Archived posting to the Leica Users Group, 2015/11/19

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Subject: [Leica] Reuters bans RAW
From: boulanger.croissant at (Peter Klein)
Date: Thu, 19 Nov 2015 18:58:11 -0800
References: <> <>

I understand that most spot-news photographers are already shooting JPG for
speed reasons. But Reuters' corporate spin is that the policy will ensure
honest photographs that "reflect reality."  And Reuters has said that they
will check (probably the EXIF, by computer) to insure that all photos
submitted came from in-camera JPGs, and not have been developed from RAW.
So there's more than just a "smaller files are faster" push here.

But it's B.S. Unless Reuters insists on checksum-generating cameras, the
people who really want to fake photos still will. Most of us on this list
know how easy it is to edit EXIF data.  So what this policy is saying to
photographers is "We don't trust you. So we'll make a policy that will take
away standard tools of the trade, and convince ourselves and the public
that this solves the problem, even though it doesn't."

You know how the corporate world often works.  A Big Powerful Executive
announces that he or she has solved a problem by his ground-breaking new
policy. He/she may not know anything about what he is proposing. It may
wreak havoc with the little people who actually do the work, but "theirs is
not to reason why."  They can be brought into line by compliance training
plus a few examples of draconian discipline or summary dismissal. The next
thing you know, other executives, who want to appear as Big and Powerful as
the first one, play copycat. All the big guys get their big bonuses for
having taken decisive action to solve a problem. Word spreads through the
industry that this policy is a good thing to do.  And by the time news of
the damage caused filters up the chain of command, it will be blamed on
something else, on someone else lower in rank, or the messenger will be

Dodging and burning are usually not a dishonest altering reality. They are
a way of making the photo better resemble what the human eye saw, with its
ability to scan and see both highlights and shadows.  They have been an
important tool in photography for over a century.  I don't think that
option should be taken away from photographers and editors. Having a RAW
option is important for high-contrast situations--such as low-latitude
deserts in bright daylight. Regrettably, there are going to be a lot more
news photos coming from such locations. Also, with all of the mixed light
sources photographers have to deal with, being able to use different white
balance settings on different part of the photo is important.

Mark mentions National Geographic.  Well, faked wildlife photos have caused
some scandals recently. And NG is now owned by Rupert Murdoch, (supposedly)
a news guy. So this policy could very well be adopted by National
Geographic one of these days.  I just hope that magazine and
"editorial" photographers don't end up having this policy shoved down their
throats as well.


On Thu, Nov 19, 2015 at 11:15 AM, Mark Rabiner <mark at>

> "?Speed is also very important to us. We have therefore asked our
> photographers to skip labor and time consuming processes to get our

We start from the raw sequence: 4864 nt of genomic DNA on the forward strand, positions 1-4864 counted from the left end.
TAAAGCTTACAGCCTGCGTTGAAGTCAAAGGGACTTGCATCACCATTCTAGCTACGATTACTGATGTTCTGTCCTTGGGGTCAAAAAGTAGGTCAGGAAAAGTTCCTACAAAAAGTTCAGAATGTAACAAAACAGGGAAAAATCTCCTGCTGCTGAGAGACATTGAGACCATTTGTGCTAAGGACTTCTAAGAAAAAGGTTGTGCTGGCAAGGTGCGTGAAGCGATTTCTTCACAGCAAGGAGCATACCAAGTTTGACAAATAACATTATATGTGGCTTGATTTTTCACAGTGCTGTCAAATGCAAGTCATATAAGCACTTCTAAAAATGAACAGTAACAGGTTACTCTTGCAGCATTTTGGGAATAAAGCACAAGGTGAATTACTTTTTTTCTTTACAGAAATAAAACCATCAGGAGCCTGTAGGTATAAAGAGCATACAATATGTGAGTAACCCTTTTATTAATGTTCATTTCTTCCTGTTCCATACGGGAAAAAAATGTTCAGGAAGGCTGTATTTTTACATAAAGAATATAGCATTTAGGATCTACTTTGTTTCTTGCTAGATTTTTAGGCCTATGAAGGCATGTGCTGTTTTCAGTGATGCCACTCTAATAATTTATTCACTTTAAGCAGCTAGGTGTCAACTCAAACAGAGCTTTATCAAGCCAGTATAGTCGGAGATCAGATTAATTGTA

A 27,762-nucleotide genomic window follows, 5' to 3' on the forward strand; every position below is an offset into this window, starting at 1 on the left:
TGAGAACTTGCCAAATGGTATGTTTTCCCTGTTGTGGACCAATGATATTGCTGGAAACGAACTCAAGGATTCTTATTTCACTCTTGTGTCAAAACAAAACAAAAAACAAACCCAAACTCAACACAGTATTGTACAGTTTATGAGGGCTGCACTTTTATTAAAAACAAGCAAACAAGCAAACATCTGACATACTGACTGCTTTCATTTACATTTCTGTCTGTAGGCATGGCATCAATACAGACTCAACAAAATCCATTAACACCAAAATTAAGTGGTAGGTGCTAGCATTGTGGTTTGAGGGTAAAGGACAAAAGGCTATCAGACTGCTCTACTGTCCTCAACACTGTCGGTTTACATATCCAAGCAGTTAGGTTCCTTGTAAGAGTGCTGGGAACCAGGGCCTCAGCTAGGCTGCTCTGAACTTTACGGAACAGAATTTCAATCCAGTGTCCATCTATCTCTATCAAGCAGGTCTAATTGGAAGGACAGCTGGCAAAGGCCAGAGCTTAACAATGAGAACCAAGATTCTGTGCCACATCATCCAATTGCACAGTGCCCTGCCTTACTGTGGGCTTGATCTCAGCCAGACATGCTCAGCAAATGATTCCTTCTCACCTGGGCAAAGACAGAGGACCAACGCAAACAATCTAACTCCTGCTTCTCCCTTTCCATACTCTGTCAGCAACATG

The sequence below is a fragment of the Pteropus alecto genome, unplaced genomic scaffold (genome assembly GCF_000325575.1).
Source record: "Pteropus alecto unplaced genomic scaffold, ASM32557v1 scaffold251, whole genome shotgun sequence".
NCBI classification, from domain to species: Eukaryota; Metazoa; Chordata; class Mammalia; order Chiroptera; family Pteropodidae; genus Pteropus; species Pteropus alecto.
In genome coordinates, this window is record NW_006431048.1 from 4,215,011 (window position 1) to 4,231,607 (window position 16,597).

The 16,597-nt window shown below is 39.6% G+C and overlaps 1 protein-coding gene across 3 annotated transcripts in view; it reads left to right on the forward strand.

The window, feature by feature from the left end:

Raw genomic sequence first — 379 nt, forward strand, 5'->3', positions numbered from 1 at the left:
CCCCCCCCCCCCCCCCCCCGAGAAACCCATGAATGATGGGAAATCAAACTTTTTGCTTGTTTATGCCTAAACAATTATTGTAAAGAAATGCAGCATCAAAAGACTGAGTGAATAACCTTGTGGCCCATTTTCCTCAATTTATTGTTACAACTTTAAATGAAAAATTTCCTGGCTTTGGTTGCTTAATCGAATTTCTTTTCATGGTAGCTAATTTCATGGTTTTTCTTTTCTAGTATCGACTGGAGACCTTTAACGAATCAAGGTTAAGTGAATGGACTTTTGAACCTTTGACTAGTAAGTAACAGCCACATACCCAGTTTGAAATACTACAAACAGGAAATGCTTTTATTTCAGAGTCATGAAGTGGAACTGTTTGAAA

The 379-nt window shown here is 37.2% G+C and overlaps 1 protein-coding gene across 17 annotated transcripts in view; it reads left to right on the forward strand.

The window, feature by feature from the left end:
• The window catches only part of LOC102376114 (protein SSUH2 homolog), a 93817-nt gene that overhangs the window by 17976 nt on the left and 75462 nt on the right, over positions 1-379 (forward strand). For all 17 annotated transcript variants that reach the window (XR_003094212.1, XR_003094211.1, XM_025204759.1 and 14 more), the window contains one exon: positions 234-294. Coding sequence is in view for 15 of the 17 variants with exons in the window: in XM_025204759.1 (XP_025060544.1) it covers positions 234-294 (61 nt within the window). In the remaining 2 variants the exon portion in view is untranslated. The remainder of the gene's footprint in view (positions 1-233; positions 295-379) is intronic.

> pictures
> to our clients faster.?"
> 'The bulk of the people sending in stuff to Rueters and AP are Rueters and
> AP photographers who have never shot RAW in their lives but have been
> hitting deadlines measured in minutes and seconds and sending off their
> shots moments after taking them usually in a crowd of other photographers
> all flashing their flashes. They are not shooting for their shots to be
> enduring, they are not shooting quality work they seem to never have their
> flash not on their cameras and never seem to turn them off.  Its this
> mornings new flash.
> I think if this was more about magazine work where your deadline is a week
> away and its like National Geographic or something of some real enduring
> quality than this would be way more of a travesty than it is.
> On 11/19/15 10:16 AM, "Tina Manley" <images at> wrote:
> > I think most of their shooters already use jpeg only just for speed.
> Some
> > take both RAW and jpeg - the jpeg to submit and the RAW to work on later
> > for themselves.  Makes sense, but I would never shoot jpeg only.
> >
> > Tina
> >
> > On Thu, Nov 19, 2015 at 1:35 AM, Peter Klein <
> boulanger.croissant at>
> > wrote:
> >
> >> <
> >>
> >>
> >> #more-191527
> >>>
> >>
> >> I thought this was a hoax, but evidently not. It sounds like this
> decision
> >> was made by an executive type with no technical knowledge of
> photography. I
> >> guess dodging and burning are now the enemy of truth.  But if
> photographers
> >> are still allowed to crop and adjust levels, how is it going to stop
> >> dishonest photoshopping? Is Reuters going to only allow the use of
> cameras
> >> that generate JPG checksums, with all cropping and levels editing done
> in
> >> camera?
> >>
> >> Prepare for a lot of badly-exposed backlit, side-lit and
> >> sunlight-with-black-shadows pictures, I guess.
> >>
> >> --Peter
> >>
> >> _______________________________________________
> >> Leica Users Group.
> >> See for more information
> >>
> >
> >
> --
> Mark William Rabiner
> Photographer
> _______________________________________________
> Leica Users Group.
> See for more information

Replies: Reply from mark at (Mark Rabiner) ([Leica] Reuters bans RAW)
Reply from mark at (Mark Rabiner) ([Leica] (SPAM: ?) Re: Reuters bans RAW)
In reply to: Message from images at (Tina Manley) ([Leica] Reuters bans RAW)
Message from mark at (Mark Rabiner) ([Leica] Reuters bans RAW)